History in Print: Harriet Walden and the New Yorker Records
Harriet Walden may not be a household name. But for forty years she was, as former New Yorker magazine fiction editor William Maxwell wrote in a letter bemoaning her retirement, "the pin that [kept] the wheel attached to the axle" in her role as secretary and office manager at the New Yorker magazine.
Walden joined the New Yorker in 1944, as secretary to the magazine's infamous editor and founder, Harold Ross. She was replacing her husband William who went abroad to fight in the Second World War. She remained there until 1985. For thirty of these years she was the secretary to writer E. B. White and editor Katharine Sergeant White, who were married and often worked remotely from their farm in Blue Hill, Maine.
The Manuscripts and Archives Division was fortunate enough to acquire the Harriet Walden papers, which document her time at the New Yorker. Walden was adroit in administrative matters, and it was through her hands that a sizable portion of the magazine's records must have passed. It is worthwhile then to take a moment and reflect on what her papers tell us about the history of the New Yorker records and how they can be better used by researchers.
The New Yorker originally stored its old files in the basement of its offices on West 43rd Street. The basement was referred to as the "furnace room" by staff members, which gives some sense of what the environs were like in that subterranean netherworld. While many editorial and administrative staff members kept more current records in their offices, older files would inevitably be relegated to the basement. In 1970, Katharine White wrote to Walden that she had finalized the donation of her own papers to her alma mater Bryn Mawr College. With the future of her papers settled, White turned her attentions to the fate of the magazine's records, writing:
[S]ome day the scholars will be writing really good biographies of Ross, Thurber, White, et al plus histories of the New Yorker itself. I am absolutely shocked that the magazine hasn't even yet decided a repository library for its fascinating files. It was one of Ross's dearest projects but he didn't live to see it through.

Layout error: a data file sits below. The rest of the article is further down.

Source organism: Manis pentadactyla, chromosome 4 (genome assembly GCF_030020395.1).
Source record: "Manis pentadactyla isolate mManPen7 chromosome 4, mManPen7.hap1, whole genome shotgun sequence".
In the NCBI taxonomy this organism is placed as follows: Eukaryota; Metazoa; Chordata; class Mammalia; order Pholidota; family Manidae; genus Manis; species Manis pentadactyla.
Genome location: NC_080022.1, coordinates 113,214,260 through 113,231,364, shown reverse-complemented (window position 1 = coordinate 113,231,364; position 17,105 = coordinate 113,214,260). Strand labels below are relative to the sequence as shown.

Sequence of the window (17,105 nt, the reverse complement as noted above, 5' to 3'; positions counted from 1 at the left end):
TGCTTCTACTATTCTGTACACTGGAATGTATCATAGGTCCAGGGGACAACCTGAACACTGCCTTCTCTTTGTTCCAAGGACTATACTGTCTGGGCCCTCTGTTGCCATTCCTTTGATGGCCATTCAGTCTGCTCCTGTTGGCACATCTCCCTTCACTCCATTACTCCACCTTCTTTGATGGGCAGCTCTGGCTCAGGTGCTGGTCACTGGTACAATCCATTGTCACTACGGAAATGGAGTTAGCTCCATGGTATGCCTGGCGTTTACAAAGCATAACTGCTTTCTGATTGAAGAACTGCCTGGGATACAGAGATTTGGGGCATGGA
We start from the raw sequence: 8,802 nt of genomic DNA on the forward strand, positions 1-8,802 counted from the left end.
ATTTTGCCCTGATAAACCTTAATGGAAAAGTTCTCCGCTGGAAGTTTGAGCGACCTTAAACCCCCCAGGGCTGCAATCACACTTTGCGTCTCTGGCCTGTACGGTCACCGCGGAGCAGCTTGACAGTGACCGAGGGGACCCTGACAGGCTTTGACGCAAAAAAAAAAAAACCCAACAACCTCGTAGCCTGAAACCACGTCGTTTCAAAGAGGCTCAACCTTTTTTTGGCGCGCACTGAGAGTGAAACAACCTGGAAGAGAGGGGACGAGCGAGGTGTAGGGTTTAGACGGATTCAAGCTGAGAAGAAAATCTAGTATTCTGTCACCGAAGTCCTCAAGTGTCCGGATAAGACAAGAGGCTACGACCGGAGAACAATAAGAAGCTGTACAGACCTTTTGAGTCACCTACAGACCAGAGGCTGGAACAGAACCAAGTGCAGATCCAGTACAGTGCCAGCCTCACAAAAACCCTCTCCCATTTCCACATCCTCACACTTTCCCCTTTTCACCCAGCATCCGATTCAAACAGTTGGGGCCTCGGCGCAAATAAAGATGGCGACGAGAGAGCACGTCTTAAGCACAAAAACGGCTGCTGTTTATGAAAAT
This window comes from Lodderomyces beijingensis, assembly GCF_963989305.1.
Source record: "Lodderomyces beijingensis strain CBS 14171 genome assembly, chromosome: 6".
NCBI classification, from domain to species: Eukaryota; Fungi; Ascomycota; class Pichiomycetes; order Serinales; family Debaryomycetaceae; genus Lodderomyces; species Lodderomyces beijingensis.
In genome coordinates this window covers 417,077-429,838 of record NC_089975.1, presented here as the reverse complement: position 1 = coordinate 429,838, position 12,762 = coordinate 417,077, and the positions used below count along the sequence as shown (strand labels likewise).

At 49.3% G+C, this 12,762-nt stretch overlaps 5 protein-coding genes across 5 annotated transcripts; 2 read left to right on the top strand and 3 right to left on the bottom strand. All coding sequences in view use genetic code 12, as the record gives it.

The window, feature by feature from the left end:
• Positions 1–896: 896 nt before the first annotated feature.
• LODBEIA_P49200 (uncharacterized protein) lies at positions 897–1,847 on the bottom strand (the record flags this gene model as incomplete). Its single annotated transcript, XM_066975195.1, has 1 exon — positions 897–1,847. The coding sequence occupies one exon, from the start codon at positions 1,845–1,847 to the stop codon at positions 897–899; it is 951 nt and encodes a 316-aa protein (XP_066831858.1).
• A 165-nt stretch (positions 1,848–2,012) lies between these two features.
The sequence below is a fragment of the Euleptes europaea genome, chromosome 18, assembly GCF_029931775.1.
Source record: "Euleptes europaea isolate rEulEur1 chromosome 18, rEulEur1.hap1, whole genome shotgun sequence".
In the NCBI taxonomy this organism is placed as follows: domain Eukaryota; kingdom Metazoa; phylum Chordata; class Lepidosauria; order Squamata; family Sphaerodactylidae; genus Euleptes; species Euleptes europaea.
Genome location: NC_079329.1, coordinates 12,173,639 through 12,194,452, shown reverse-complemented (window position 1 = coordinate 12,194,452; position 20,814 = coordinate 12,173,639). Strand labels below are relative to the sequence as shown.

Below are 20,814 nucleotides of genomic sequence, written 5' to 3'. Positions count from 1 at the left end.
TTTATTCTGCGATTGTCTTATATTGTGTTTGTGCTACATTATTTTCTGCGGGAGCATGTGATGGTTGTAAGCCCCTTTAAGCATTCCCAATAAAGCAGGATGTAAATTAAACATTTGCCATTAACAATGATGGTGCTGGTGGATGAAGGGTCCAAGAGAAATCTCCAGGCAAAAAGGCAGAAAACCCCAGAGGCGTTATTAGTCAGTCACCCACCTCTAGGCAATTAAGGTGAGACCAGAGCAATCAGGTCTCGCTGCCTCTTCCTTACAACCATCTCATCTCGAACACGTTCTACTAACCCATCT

Many editors and writers for the magazine never visited this literary morgue. In a 1972 letter from E. B. White to Walden, White writes, "I've never seen the basement of the New Yorker, but... it must be fun down there... You have been very kind to me, excavating all that strange and ghostly material." This excavation was orchestrated as E. B. White was compiling his letters for publication. While the records had been occasionally accessed - some files had been culled four years earlier for White's biographer Scott Elledge - for the most part they remained untouched.
Walden sent seven packets of letters to E. B. White, each with a small memorandum attached that listed where the letters had been found. These notes give an interesting peek into where the records were stored and how they were used. In four packets of letters between E. B. White and Ross, Walden found files in the 'Ross cabinets' in the office of editorial assistant Louis Forster; in a locked four-drawer cabinet in Room B in the basement; in the seven Ross boxes found near the ceiling in Room A, also in the basement; and from files simply called 'the Ross files', location unspecified.
Of the two packets of staff communications, one packet was found in 'JAM's room' (John Angus McPhee perhaps) with a note that they were removed from the basement by business manager Harding Mason. The other packet was culled from the general editorial correspondence cabinets in the aforementioned basement Room A. Lastly, the seventh packet was from the files of Daise Terry, the Whites' former secretary.
These notes illustrate one important fact about the New Yorker records - a researcher interested in using the records to research a particular author should be prepared to look in more than one place in the collection. It is tempting to limit one's research to the general editorial correspondence. This series (Series III: Editorial Correspondence) does contain the bulk of material regarding authors, especially if researchers are limiting their examination of the finding aid to a keyword search. Following Walden's path in tracking down E. B. White's correspondence demonstrates that correspondence from (and memoranda about) an author can also be found in the files of various editors and administrators.
In 1972, Katharine White wrote Walden congratulating her on the task of so thoroughly compiling the letters for E. B. White and the second task of getting Milton Greenstein, the vice-president of the magazine, down to the basement. White writes:
Hurrah for you! If you got Milton into that basement and made him realize what the crumbling papers meant to us all, you are my heroine of the decade...Those files are so valuable for literary history, and to so many hundreds of people, that the New Yorker should rent a whole new floor if necessary in which to house them... Another solution would be to give the files to a University Library but this would mean they would have to be read first — and by whom?
Since the library acquired the New Yorker records in 1991, the strange and ghostly files of Ross, Thurber, White, et al were processed by archivists in the Manuscripts and Archives Division and then opened to the public. Researchers who are interested in using the records are encouraged to examine the finding aid, but they may also wish to take a page from Walden and go a bit deeper into the records.